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COVID-19 began crippling communities, cities, and countries around the globe last year. A year later, the Centers for Disease Control and Prevention (CDC) remains a primary source for up to the minute information about the pandemic. Best practices guidance and the latest news seem focused on receiving the vaccination, herd immunity, and community spread. Illness transmission isn’t a new issue for construction jobsites. When one worker has a cold or flu, everyone else on the jobsite eventually tends to get sick too.

At my jobsites, workers called bronchitis the “boilermaker’s flu.” When workers work close to one another with welding fumes, dust, dirt, grime, and coal dust, it’s a prime breeding ground for bronchitis. It was always the worst type of strain, making workers sick from four to six weeks. I provided my workers with best practice tips to help prevent community spread, like what the CDC recommends for COVID-19 now. As the country continues to reopen, here are good reminders that you can apply at your jobsite:

  • Tell your workers to stay home, or if they’re traveling, to stay in their hotel room if they’re sick. Missing work can be challenging if workers don’t have enough sick time accrued and won’t get paid. I got creative and developed telecommuting opportunities when management allowed me to. I always had plenty of administrative paperwork that I needed help with, such as updating a safety policy, the jobsite safety plan, or worker training. I could have sick workers assist me remotely if they were willing to and had a computer.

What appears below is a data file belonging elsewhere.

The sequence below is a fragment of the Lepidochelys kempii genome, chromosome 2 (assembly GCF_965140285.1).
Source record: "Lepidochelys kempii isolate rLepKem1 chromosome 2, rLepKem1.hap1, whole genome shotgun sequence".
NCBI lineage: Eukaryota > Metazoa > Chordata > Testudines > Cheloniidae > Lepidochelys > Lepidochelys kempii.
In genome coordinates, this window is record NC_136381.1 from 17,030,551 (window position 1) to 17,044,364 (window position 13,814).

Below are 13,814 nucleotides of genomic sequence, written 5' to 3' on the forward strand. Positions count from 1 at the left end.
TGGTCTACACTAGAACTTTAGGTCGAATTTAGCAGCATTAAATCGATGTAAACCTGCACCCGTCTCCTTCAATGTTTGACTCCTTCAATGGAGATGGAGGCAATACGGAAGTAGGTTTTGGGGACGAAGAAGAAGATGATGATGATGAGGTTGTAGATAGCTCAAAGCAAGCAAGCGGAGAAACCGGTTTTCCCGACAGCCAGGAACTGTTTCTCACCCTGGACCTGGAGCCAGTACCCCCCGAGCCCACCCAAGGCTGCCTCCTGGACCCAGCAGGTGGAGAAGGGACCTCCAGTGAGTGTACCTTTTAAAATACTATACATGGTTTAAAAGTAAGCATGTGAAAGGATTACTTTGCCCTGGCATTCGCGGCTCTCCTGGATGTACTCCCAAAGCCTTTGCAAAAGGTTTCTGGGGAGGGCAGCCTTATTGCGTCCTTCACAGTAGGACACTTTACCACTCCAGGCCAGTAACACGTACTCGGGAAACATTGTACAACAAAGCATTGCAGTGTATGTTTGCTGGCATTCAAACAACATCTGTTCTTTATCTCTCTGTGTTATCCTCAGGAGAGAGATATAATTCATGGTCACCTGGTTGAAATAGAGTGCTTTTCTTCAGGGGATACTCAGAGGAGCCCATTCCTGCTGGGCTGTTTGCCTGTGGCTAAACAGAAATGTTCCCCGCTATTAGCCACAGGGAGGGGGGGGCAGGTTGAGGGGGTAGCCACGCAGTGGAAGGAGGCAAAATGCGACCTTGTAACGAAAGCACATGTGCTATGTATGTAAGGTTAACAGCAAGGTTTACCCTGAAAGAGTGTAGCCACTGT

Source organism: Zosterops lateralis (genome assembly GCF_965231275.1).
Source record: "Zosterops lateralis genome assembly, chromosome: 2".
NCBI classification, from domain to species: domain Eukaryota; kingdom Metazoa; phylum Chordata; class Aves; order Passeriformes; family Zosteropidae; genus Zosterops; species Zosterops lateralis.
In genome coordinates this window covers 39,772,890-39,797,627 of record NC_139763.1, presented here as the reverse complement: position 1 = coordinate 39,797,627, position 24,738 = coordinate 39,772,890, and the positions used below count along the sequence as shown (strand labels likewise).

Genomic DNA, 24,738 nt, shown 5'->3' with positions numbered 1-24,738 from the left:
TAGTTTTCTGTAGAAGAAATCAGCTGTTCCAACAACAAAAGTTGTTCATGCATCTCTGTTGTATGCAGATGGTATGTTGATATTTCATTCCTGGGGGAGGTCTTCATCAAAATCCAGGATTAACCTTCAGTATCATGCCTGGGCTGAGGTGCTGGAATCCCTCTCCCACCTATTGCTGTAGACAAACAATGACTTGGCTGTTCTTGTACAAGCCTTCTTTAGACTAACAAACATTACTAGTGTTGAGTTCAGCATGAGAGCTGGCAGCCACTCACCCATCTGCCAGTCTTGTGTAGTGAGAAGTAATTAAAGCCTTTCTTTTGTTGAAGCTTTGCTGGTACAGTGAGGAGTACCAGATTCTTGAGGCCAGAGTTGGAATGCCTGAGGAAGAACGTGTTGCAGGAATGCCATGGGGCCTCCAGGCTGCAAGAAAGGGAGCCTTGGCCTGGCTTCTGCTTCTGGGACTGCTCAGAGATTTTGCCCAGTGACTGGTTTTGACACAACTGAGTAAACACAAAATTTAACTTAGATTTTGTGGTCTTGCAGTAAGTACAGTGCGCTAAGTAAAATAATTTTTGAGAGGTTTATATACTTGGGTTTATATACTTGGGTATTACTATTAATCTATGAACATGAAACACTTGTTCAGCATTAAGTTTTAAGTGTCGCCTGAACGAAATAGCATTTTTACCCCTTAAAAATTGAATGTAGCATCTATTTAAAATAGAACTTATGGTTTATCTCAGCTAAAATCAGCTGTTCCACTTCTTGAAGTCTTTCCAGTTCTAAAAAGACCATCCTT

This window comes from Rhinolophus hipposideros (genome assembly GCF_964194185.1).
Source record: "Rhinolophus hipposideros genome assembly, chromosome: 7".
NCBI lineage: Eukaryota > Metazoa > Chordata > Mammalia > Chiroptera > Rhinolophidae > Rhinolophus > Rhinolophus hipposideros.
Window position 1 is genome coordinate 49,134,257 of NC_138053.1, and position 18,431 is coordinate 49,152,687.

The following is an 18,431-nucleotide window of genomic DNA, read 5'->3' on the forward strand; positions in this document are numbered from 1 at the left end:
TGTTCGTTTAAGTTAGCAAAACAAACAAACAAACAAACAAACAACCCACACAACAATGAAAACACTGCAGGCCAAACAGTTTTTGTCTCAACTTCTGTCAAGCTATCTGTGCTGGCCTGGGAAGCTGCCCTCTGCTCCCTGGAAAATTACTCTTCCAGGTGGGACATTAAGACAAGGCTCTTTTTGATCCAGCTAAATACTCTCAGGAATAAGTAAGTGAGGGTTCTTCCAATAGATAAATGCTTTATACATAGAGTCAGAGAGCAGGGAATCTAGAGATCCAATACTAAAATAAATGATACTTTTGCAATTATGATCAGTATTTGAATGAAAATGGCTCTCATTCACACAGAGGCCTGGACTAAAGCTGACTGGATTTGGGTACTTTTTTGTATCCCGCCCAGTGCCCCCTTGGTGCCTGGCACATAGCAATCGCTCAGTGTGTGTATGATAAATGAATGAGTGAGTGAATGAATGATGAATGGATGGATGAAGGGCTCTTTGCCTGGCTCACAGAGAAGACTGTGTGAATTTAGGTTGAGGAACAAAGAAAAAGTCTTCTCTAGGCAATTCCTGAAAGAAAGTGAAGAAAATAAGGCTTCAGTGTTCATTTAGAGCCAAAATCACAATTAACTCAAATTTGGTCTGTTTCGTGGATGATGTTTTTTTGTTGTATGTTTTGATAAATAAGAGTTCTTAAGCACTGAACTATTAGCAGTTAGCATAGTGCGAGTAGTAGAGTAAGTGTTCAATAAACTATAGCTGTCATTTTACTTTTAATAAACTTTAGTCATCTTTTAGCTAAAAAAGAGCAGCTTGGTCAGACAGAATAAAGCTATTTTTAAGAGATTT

• Clean and disinfect common touchpoints on tools, trailers, offices, vehicles, water coolers, etc. If you read the label on any disinfectant bottle, it’ll list all the different viruses and bacteria it’s supposed to kill. These are the kinds of germs that can get workers sick and are found on many surfaces at your jobsite. Have workers review and follow safety data sheet recommendations for any chemicals they will use.
  • Prevent respiratory droplets from becoming airborne by containing coughs. I was disappointed when I’d see workers coughing into their hands and then touching something. Instead, I told all my workers to cough or sneeze into their armpit area or their arm’s sleeve, not into their hands. A tissue works fine, too, if your workers can use one quickly.
  • Practice good housekeeping on the jobsite. A clean job is a safe job. If your workers have lockers or other storage areas and pile up clothes through the week in them, this can become a breeding ground for germs and bacteria. Workers should take their clothes home regularly and launder them. If the employer is responsible for laundering work clothes, regular cleaning intervals and a collection point away from common areas should be established.

There are lots of things workers can do to reduce the symptoms of illnesses. A common remedy my workers suggested to me was to drink a hot toddy. This mixed drink is made of liquor, water, honey, herbs, and spices and is served hot with a hint of lemon. I was skeptical at first, but for me, it worked, and I usually started feeling better the next day. But wait until you get home before using this treatment and make sure it doesn’t affect your ability to perform safely during your next shift.

Key to remember: Regularly disinfect common surfaces at your jobsite. Doing this can help prevent the community spread of illnesses and germs between workers.